Three Tips to Live with a Growth Mindset


I live in a region where skiing is a favourite pastime. Being active, I try to embrace winter and consider myself a good skier. Okay, I stick to the trails labeled with the blue box. For those uninitiated, blue boxes can be considered an average to difficult trail for intermediate skiers. Unlike my daughter, who bombs directly down the slopes without a care, I try to work on little technical aspects like carving to improve my abilities each time I go down the hill.

This past week, I wanted a new challenge. I wanted to tackle the snow park zone. These are the areas with jumps and rails that you have probably seen at the XGames or in the Olympics; albeit they’re not as technical or massive where I was skiing. Now I am old enough to understand gravity and the consequences of me being unsuccessful. Did that stop me? No! Jump ahead to the moment after two failed attempts at a rail. Let’s just say I needed to learn from my failures to be successful on the third attempt.

What are your beliefs about failure? Do you believe certain things are not meant to be? Do you shrink away from new challenges? Decades of research by Dr. Carol Dweck and her colleagues, gave rise to the terms fixed mindset and growth mindset. These terms were used to describe basic beliefs held by people about their own learning abilities and their level of intelligence. 

“Growth mindset: The understanding that abilities and intelligence can be developed.”

- Carol Dweck

A growth mindset is based on the belief that abilities and intelligence can be developed through hard work, focus, good strategies, and support from others. Individuals with a growth mindset thrive when challenged and embrace their failures as learning opportunities.

Fixed Mindset

Failure is the limit of my abilities.

I am either good at something or I’m not.

I don’t like to be challenged.

My potential is predetermined.

I take criticism personally.

My success is the only thing that matters.

I stick to what I know.

Growth Mindset

Failure is an opportunity to grow.

I can learn to do anything I want.

Challenges help me to grow.

My effort and attitude determine my abilities.

Feedback is constructive.

I am inspired by the success of others.

I like to try new things.

Let’s be honest, it’s not always easy! To live with a growth mindset, we must first acknowledge that we all have our own fixed-mindset triggers that we, at times, fall back upon. When we are on the receiving end of criticism or face challenges, we can easily slip into old patterns that impede our growth. Recognizing this is a critical first step. To be moved to be our greatest version of ourselves, we need to spend more time living with a growth mindset.

Three tips to live with a growth mindset:

Cultivate a sense of purpose.

Do the work to develop your own sense of purpose. Many of us inherited our purpose from family or some other source. Ask yourself, what makes you jump out of bed? What issues are close to your heart? Are there times when you lose track of time? What are your non-negotiables? Taking ownership of your purpose is the driver that can keep you invested and moving forward when those little obstacles get in your way.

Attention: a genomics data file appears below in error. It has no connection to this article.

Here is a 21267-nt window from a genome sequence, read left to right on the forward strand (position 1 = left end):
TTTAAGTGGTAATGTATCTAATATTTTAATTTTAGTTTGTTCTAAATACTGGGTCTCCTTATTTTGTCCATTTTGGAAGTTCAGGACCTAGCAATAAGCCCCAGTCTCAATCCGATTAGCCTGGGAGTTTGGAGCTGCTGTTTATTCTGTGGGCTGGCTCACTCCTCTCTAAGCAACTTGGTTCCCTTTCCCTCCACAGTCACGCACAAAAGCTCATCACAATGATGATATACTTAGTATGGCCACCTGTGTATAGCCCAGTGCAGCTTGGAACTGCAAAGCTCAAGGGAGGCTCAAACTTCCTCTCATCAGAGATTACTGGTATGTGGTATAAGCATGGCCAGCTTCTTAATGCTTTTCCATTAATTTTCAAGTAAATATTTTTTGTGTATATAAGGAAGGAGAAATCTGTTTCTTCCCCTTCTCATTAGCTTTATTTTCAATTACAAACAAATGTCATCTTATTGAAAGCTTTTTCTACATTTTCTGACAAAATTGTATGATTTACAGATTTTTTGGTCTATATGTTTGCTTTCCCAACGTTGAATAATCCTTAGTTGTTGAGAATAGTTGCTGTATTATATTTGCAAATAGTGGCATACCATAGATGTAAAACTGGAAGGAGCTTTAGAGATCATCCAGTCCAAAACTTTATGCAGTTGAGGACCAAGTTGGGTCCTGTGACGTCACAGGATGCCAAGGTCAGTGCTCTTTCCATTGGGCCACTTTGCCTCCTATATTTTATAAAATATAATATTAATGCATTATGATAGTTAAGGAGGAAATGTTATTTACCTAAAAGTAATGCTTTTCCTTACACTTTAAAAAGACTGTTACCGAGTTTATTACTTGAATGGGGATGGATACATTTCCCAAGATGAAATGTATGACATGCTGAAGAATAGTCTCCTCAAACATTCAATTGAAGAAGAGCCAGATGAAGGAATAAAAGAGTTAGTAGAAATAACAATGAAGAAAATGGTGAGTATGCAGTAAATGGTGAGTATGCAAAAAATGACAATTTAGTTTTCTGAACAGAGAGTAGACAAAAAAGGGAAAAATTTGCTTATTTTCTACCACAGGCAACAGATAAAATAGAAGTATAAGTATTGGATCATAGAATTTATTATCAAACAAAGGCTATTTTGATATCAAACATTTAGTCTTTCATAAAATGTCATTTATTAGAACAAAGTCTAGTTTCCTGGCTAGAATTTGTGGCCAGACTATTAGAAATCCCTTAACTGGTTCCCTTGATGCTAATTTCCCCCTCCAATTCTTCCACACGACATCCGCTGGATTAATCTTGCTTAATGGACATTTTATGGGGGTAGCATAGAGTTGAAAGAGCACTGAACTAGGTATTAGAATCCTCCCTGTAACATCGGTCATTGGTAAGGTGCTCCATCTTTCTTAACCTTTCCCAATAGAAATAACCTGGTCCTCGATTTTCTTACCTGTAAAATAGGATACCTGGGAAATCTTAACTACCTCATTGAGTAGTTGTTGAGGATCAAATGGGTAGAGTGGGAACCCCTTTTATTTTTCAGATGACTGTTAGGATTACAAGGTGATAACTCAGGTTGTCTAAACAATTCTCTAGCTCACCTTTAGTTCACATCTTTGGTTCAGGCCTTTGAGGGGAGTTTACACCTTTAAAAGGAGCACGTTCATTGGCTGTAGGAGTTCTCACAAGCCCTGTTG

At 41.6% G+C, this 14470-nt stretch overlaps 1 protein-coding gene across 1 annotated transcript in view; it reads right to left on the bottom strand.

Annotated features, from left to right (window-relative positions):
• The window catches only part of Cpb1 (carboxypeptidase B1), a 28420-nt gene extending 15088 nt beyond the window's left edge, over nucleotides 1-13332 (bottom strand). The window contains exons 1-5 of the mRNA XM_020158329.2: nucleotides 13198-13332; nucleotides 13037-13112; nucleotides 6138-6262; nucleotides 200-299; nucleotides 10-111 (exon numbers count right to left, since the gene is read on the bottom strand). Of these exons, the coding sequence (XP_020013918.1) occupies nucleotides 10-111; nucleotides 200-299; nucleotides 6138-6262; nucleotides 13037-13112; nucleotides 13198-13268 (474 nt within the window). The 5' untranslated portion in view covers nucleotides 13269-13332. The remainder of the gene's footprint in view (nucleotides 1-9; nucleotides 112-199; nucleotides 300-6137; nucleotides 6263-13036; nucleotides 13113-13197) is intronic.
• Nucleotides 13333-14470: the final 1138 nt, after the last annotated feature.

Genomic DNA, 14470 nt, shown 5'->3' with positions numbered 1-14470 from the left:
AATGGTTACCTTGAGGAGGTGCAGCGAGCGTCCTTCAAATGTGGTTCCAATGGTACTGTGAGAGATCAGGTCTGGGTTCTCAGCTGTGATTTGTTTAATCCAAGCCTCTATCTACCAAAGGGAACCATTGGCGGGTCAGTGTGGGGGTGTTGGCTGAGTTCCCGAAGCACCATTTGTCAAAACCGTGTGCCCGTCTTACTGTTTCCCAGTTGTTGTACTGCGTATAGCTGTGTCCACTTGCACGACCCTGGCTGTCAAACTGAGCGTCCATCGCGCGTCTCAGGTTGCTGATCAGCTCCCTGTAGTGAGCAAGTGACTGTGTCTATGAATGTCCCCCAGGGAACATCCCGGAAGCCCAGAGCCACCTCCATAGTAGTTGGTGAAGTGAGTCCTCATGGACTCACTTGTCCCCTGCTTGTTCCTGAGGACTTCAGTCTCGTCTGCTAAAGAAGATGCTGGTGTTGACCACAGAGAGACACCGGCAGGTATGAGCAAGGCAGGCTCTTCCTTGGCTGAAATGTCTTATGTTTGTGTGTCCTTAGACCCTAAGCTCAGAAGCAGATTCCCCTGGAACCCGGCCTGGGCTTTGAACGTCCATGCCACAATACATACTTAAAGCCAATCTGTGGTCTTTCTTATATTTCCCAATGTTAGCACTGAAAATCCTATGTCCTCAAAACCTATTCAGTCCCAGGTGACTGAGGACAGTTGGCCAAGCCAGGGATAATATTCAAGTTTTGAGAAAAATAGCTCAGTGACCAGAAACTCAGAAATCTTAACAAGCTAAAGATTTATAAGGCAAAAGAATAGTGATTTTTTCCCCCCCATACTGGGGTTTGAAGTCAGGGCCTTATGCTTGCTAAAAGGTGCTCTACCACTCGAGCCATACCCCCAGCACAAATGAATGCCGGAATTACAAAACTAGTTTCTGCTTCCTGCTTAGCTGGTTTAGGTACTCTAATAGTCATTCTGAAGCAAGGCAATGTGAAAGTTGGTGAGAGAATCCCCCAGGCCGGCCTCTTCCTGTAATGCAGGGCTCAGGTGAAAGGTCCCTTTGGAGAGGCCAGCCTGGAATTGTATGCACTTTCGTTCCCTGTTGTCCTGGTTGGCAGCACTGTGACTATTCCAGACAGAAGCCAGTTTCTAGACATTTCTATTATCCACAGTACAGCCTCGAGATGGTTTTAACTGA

Emphasize growth over speed.

We live in a world of instant gratification and we expect immediate results. Confucius said, “That it does not matter how slowly you go, as long as you do not stop.” So, do not bother looking at the height of the staircase; but rather, where you need to place your foot to take that first step. Act and build momentum over time.

Replace the word failing with the word learning.

There is no failure; only feedback. Having the belief that you cannot experience failure allows you the freedom to explore, to learn, and to grow. Recall the Chinese proverb, “If you get up one more time than you fall, you will make it through.” Keep standing up and dusting yourself off! From our learning, we can adjust our behaviours and choices to move closer to the results we truly desire.

“Would you like me to give you the formula for success? It's quite simple, really. Double your rate of failure. You are thinking of failure as the enemy of success. But it isn't at all. You can be discouraged by failure or you can learn from it. So, go ahead and make mistakes. Make all you can. Because, remember, that's where you will find success”.

-Thomas J. Watson


I’ve come to realize that the sweetest victories are the ones you never give up on; the ones where you had to dig deep and stay true to yourself and your purpose. Somewhere between the idea and your success, are often a multitude of setbacks and failures. These failures were my feedback. 

What are some ways you are living with a growth mindset? We’d love to hear!

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Brandon M. Downs

Brandon is an Artist, Entrepreneur, Strategist, and Credentialed Practitioner of Coaching. He has a passion for personal growth, human achievement, as well as mental and physical wellness. Brandon works with clients to help them achieve their vision of extraordinary! In doing so, he has been given the opportunity to learn the true power of serving and of gratitude. He is a former professional dancer with Canada’s Royal Winnipeg Ballet and holds an undergraduate degree in finance and a graduate degree in public administration. His greatest gift is that of being a father to three amazing people. He is eager to thrive with the Tribe!

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